Hours after Song’s statement was published in KCNA, Navy Rear Admiral William D. Byrne, Jr., confirmed to reporters at the Pentagon that an annual training exercise scheduled for next week with the South Korean air force called “Vigilant Ace” — one of a handful of military drills between Washington and its Pacific allies that Pyongyang has long wanted canceled — would be a “reduced scope” this year.
Last year, the Vigilant Ace drill was canceled altogether.
In addition to criticizing Prime Minister Abe’s geopolitical positions, Thursday’s statement from North Korea’s Song also criticized the Japanese leader’s supposed misunderstanding of the nuances of North Korea’s weapons systems.
“Abe is also a rarely ignorant man who dreams of making Japan a military power, failing to distinguish between multiple rocket launchers and missiles,” Song said, calling Abe an “under-wit, as he is only able to say such crude words as ‘provocation’, ‘outrage,’ ‘violation,’ ‘abduction,’ and ‘pressure.'”
One missile expert told NK News that Pyongyang’s spin — that the MLRS is purely defensive, and therefore irrelevant to sanctions — may be a stretch.
“The phrase ‘MLRS’ does not contain the phrase ‘ballistic missile,’ and a lot of people have been really pedantic about that,” said Ankit Panda, an adjunct senior fellow at the Federation of American Scientists and contributor to NK News’s sister site NK Pro.
But Panda added that few countries have MLRS systems as large as North Korea’s. A weapon like that, he said, is “at least part of the spirit” of what the sanctions are designed to do.
“The Japanese government would seem to agree with me,” he said.
Sung-yoon Lee, a professor at the Fletcher School of Law and Diplomacy at Tufts University, told NK News that Song’s diatribe against the Japanese Prime Minister is likely part of an effort to extract concessions from the U.S. and its allies.
“I see North Korea’s racist rant less as a vile expression of displeasure or grievances and more as a calculated ‘fundraiser’ — a sophisticated scheme in the Kim Jong Un regime’s ‘weaponization of its weirdness’ — a psychological stratagem that seeks to deceive the U.S. and its allies that the Kim regime is brittle, disgruntled, half-crazy, and ready to lash out unless the other side makes more concessions,” Lee said.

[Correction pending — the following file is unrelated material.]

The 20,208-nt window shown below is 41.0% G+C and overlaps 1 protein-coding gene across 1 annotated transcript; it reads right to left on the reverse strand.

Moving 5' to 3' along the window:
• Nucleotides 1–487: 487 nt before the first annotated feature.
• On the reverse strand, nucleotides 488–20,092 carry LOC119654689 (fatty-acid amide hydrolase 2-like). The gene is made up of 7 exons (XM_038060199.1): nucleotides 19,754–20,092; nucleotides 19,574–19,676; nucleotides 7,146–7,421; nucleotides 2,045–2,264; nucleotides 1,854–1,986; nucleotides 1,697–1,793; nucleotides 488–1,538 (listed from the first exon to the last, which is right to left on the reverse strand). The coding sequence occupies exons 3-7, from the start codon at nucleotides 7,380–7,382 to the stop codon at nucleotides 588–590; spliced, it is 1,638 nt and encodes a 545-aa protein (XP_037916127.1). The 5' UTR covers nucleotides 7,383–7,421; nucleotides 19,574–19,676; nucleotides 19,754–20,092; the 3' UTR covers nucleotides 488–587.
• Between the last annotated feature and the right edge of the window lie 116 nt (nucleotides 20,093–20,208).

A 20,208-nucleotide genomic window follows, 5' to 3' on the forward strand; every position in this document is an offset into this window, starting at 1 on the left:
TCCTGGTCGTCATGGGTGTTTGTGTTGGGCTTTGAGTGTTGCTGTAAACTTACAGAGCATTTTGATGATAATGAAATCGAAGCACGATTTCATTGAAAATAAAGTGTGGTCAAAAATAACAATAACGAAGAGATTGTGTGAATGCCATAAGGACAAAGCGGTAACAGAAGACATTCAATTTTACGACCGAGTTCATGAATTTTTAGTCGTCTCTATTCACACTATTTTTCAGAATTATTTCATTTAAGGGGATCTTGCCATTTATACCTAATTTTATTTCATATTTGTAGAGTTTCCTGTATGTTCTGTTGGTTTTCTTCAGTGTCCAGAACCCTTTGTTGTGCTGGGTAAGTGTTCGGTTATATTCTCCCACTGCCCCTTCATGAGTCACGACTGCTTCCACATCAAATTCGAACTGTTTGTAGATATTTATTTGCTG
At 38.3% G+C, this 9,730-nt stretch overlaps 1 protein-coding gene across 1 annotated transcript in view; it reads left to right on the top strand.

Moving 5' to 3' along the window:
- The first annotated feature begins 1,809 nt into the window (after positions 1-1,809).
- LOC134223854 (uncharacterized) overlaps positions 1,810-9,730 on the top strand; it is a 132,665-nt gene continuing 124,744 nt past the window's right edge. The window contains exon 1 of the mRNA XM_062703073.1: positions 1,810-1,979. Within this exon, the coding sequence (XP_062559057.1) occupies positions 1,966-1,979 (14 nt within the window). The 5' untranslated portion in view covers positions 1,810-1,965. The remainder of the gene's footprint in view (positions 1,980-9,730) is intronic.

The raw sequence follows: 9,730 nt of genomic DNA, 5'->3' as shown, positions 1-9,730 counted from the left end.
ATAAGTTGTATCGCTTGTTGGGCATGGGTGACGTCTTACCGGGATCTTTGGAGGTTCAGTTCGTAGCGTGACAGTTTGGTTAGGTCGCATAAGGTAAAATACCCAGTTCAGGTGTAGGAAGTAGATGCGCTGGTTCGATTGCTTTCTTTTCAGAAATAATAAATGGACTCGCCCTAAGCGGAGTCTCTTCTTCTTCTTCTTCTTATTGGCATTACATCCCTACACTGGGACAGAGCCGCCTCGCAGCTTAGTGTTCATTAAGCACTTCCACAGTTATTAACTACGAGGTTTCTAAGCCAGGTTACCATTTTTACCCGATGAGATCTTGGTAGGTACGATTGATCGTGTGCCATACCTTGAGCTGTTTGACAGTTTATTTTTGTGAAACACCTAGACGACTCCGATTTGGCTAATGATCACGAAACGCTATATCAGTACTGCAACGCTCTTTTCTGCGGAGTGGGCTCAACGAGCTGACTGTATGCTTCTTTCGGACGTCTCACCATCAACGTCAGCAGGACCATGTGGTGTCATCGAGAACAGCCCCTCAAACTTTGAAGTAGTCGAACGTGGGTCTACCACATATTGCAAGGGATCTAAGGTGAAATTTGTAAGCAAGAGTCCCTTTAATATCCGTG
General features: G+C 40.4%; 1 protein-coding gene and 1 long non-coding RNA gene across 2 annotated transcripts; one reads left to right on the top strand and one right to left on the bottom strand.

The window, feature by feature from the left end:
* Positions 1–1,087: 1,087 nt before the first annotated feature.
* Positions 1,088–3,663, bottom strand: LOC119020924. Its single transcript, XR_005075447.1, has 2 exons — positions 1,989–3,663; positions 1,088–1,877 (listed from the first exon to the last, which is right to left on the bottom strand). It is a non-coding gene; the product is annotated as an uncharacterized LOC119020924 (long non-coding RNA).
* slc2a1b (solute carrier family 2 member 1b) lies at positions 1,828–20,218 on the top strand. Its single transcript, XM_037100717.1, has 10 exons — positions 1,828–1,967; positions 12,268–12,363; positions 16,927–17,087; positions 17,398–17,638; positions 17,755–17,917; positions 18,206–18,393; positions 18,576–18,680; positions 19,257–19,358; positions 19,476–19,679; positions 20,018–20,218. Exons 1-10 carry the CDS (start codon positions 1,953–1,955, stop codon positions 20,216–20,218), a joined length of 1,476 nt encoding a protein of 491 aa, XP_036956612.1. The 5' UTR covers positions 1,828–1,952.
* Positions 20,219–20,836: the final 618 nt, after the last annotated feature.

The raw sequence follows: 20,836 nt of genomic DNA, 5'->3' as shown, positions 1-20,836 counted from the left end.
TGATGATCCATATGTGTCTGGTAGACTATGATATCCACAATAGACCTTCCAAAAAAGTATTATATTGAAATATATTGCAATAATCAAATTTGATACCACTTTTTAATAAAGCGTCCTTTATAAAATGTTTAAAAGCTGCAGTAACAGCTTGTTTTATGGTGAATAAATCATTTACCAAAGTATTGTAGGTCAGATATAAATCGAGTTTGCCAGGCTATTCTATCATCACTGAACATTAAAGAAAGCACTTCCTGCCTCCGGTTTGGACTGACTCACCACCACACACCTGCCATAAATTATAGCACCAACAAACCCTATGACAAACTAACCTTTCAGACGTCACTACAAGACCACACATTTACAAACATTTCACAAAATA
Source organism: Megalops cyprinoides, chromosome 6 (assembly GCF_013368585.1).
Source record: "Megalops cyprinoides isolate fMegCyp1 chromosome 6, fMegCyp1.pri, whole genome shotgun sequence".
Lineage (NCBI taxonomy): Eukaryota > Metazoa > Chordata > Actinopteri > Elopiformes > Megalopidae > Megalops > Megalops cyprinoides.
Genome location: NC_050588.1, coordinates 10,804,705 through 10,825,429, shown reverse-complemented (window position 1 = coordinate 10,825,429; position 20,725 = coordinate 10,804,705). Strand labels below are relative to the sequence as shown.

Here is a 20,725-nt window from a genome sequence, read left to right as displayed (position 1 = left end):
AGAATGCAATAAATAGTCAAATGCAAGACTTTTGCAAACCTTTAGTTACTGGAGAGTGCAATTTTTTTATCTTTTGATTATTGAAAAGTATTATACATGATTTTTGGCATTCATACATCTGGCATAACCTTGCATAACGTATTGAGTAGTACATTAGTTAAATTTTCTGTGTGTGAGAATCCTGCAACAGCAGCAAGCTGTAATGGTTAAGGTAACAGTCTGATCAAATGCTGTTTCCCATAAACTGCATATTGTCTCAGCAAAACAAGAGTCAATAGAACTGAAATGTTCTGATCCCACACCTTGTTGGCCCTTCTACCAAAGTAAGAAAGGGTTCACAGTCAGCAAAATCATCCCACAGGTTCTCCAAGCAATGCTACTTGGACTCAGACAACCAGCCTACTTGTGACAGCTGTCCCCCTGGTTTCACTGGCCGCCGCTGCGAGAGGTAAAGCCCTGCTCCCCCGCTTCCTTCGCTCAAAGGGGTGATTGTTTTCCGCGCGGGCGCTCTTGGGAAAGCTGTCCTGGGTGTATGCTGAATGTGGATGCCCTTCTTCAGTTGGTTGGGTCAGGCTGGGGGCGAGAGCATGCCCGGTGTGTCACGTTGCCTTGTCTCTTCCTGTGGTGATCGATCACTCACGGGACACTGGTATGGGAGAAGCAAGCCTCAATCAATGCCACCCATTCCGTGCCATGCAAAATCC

“That the latest invective against Abe is attribute to a senior foreign ministry official suggests North Korea seeks to send a stern message to Tokyo and, by extension, Washington,” Lee said.
“What kind of message? ‘Our patience is running thin and we are crazy enough to make your life really miserable. Now, pay up.'”
Featured image: Wikimedia Commons
A lengthy and unusually wrathful statement from a senior North Korean official targeted Shinzo Abe, the Japanese Prime Minister, on Thursday, calling him an "idiot and villain," a "poor dog and a dwarf," and an "under-wit" politician who does not understand basic military affairs.
The printed diatribe, published in Pyongyang's official Korean Central News Agency (KCNA) and attributed to Song Il Ho, the country's top Japan envoy, followed Abe's recent suggestion to a group of world leaders that a DPRK weapons test last week had violated UN sanctions.